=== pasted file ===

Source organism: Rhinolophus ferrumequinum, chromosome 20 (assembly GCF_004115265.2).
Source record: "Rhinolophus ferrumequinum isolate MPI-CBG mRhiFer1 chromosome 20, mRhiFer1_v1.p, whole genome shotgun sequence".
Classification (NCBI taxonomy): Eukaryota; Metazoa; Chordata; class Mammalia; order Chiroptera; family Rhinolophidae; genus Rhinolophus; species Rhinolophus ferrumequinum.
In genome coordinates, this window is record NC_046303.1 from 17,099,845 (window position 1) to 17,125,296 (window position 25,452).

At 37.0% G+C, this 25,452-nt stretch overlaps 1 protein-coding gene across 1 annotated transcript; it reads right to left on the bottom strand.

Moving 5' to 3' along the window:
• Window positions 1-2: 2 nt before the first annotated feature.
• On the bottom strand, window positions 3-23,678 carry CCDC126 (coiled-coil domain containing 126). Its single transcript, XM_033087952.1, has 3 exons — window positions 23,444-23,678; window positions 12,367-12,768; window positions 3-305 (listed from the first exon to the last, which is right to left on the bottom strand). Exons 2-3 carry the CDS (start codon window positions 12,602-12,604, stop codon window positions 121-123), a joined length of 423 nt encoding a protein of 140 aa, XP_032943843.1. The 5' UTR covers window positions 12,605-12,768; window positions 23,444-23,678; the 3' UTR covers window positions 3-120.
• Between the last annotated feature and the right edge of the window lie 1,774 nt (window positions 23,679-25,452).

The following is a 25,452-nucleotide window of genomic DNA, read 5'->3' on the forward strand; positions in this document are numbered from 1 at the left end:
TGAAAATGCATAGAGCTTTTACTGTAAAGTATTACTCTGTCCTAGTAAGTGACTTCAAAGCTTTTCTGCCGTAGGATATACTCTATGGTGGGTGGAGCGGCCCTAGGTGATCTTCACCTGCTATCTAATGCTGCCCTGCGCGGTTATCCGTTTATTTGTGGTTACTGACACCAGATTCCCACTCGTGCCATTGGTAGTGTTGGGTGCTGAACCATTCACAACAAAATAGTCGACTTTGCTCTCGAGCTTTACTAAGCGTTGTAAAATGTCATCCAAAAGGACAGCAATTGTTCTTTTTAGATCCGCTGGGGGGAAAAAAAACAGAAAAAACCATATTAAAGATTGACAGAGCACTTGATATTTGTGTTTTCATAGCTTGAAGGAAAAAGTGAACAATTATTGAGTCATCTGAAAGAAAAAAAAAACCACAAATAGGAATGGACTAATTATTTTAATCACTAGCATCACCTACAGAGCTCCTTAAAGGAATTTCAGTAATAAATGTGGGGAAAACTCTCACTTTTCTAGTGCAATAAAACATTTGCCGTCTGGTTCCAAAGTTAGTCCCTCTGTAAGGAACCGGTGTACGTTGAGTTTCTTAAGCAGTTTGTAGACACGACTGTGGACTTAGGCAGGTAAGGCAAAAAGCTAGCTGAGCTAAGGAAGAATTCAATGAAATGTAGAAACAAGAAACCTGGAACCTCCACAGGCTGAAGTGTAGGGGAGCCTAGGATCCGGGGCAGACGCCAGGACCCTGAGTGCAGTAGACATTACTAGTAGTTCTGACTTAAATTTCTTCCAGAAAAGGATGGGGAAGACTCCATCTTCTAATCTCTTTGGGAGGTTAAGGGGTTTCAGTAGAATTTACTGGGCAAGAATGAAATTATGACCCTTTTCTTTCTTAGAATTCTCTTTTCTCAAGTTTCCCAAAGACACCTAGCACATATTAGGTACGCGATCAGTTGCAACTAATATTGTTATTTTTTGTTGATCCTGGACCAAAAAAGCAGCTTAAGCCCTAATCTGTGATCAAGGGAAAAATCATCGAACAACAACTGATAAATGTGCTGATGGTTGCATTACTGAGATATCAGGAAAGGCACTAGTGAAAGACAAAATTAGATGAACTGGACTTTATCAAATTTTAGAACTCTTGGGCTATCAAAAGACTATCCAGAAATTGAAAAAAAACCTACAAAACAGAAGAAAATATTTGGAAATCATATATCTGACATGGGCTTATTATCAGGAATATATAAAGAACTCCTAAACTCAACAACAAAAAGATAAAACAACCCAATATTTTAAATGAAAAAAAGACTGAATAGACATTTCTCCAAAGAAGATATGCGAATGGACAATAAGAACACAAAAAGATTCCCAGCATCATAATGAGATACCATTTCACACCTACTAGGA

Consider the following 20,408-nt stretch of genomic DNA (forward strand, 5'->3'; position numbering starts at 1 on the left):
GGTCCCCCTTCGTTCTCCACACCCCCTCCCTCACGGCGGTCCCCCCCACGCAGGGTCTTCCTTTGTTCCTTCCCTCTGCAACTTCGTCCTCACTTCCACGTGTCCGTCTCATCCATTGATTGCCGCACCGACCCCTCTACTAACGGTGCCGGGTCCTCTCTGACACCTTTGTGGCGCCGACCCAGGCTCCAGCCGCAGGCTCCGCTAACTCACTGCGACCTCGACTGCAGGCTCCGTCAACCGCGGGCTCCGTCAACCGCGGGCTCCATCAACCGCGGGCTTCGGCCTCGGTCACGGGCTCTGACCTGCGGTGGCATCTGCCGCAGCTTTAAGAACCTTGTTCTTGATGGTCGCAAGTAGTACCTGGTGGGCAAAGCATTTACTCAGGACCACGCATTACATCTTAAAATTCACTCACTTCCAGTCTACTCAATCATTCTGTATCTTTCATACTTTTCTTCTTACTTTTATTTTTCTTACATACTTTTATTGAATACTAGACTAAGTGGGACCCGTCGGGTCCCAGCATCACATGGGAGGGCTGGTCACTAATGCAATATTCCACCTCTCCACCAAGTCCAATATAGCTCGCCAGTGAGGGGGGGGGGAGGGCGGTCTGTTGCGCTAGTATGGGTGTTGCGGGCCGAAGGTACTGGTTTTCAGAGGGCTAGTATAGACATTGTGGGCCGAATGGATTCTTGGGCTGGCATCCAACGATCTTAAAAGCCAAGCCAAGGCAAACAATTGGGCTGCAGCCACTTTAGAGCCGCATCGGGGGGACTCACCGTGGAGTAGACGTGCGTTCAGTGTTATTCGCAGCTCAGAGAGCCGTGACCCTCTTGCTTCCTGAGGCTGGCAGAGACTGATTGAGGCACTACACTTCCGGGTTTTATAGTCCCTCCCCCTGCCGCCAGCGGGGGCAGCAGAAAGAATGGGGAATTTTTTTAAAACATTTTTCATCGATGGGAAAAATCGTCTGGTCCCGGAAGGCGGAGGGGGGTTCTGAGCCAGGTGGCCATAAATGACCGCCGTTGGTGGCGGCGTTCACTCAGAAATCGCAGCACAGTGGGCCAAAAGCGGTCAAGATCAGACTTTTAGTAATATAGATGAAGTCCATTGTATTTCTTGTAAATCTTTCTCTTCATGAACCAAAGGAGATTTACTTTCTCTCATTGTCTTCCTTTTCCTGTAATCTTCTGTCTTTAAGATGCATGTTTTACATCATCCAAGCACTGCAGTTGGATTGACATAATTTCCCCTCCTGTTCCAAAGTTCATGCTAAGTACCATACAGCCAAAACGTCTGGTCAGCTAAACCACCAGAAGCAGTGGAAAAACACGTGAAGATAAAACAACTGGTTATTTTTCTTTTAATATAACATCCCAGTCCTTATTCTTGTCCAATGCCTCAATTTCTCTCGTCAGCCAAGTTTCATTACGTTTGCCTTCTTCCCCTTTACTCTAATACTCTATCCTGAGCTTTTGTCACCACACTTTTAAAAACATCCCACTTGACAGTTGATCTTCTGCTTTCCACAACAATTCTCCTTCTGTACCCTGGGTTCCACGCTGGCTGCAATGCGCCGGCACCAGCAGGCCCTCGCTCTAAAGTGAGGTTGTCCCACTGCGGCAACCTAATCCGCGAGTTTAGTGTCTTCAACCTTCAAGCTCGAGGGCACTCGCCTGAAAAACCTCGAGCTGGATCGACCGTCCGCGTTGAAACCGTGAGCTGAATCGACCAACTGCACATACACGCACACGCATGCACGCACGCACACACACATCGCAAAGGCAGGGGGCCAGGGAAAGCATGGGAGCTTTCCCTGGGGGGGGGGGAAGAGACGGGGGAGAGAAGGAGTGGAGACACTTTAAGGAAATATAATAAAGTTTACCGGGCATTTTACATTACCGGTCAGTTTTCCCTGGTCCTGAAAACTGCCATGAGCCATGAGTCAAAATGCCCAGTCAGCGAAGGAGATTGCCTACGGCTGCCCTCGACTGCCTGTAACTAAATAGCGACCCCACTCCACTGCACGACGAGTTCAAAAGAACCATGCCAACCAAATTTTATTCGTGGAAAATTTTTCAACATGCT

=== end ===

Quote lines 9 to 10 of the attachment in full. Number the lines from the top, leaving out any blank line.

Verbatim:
• Between the last annotated feature and the right edge of the window lie 1,774 nt (window positions 23,679-25,452).

The following is a 25,452-nucleotide window of genomic DNA, read 5'->3' on the forward strand; positions in this document are numbered from 1 at the left end: